KUCHING: The Health Ministry is urged to disseminate first-hand information on rabies cases happening in Sarawak to local authorities and agencies in the state.
In making the call, a political secretary to chief minister, Micheal Tiang said information sharing on rabies must be made in a similar manner that information on Covid-19 is made available.
“In its effort to prevent the spread of rabies, the Ministry of Health should be quick to provide Sarawak authorities and the public with the latest updates on the disease — similar to Covid-19 which is transparent and always up-to-date,” he said.
He was commenting on the latest rabies casualty involving a sixteen-year-old girl last Saturday.
Tiang said he was shocked to find out the report on the casualty was only made known to the public ten days after the rabies victim had died at Sarawak General Hospital.
He said, with the lack of transparency, it had allowed rumours to circulate that rabies had spread in certain areas in Sibu.
“Such news has since caused public panic and unrest due to the delays or unavailability of the latest information on rabies for the public and the relevant authorities to grasp.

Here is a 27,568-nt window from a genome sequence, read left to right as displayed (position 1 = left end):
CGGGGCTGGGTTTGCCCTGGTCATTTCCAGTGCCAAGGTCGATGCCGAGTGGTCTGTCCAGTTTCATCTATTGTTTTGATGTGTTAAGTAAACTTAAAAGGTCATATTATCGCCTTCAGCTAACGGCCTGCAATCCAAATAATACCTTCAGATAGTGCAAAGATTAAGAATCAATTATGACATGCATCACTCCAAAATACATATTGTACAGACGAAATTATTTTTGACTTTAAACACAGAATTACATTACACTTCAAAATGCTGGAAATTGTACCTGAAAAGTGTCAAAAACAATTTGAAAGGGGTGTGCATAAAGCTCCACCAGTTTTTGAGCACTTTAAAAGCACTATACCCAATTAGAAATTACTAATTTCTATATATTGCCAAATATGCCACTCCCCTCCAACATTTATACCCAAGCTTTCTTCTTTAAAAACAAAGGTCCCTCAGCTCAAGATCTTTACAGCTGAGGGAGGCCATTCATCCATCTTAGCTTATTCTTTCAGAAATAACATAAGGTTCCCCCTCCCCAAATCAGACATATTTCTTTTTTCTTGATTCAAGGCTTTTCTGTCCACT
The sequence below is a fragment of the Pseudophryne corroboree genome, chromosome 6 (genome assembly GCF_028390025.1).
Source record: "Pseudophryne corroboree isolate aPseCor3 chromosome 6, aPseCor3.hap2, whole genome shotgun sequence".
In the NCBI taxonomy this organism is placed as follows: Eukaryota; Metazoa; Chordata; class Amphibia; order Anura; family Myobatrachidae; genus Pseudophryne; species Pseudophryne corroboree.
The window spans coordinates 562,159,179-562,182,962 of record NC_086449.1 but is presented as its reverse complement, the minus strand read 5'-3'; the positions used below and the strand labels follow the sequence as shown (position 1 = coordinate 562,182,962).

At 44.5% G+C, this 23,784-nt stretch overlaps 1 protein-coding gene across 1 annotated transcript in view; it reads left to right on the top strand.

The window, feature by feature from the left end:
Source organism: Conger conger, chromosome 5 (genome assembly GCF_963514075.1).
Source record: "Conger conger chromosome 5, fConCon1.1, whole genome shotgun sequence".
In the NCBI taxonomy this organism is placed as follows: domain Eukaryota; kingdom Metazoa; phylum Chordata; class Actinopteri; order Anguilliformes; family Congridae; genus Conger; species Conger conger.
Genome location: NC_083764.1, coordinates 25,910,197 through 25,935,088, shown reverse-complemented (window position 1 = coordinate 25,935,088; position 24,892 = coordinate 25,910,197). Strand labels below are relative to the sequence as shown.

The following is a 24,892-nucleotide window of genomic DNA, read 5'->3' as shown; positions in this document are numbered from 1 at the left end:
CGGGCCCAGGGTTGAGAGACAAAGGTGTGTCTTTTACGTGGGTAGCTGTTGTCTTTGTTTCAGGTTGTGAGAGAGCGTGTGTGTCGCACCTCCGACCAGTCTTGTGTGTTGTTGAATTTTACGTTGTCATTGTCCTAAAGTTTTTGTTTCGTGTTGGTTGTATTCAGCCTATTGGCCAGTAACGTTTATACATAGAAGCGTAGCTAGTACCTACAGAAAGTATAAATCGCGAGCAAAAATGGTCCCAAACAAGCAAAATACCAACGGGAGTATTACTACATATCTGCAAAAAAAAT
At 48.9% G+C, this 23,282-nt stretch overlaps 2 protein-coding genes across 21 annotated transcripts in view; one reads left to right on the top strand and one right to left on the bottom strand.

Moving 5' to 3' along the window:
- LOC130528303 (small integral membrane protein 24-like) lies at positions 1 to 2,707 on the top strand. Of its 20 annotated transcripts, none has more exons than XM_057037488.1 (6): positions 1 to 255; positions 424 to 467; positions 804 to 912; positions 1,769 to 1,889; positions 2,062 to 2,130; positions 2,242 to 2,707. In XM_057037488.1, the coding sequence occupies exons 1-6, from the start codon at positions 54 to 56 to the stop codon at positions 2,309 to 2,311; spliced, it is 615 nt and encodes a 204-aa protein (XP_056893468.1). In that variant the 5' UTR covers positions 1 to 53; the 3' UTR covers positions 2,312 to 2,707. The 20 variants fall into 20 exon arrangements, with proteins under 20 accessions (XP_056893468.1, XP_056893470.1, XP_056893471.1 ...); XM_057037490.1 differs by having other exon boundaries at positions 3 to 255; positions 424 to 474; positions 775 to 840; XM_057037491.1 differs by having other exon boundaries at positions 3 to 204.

“It is critical that local authorities, public health department and veterinary enforcement obtain first-hand information on rabies cases in order to take immediate and necessary action in response to reported cases.
“If the information can be disseminated by the ministry to those relevant authorities fast and efficiently, I believe we not only can stop the spread of the disease quickly but also the rumours that cause unrest,” he said.
Tiang noted that the Sibu Municipal Council (SMC) has been trying to catch stray dogs with its dog unit netting about 20 dogs a month while the private contractors were catching about 20 dogs a month.
“Despite this, there are still many stray dogs or unattended dogs roaming out there.
“I therefore urge dog owners not to abandon their dogs on streets, or allow their dogs to roam freely outside their house compound to prevent the spread of rabies,” he said.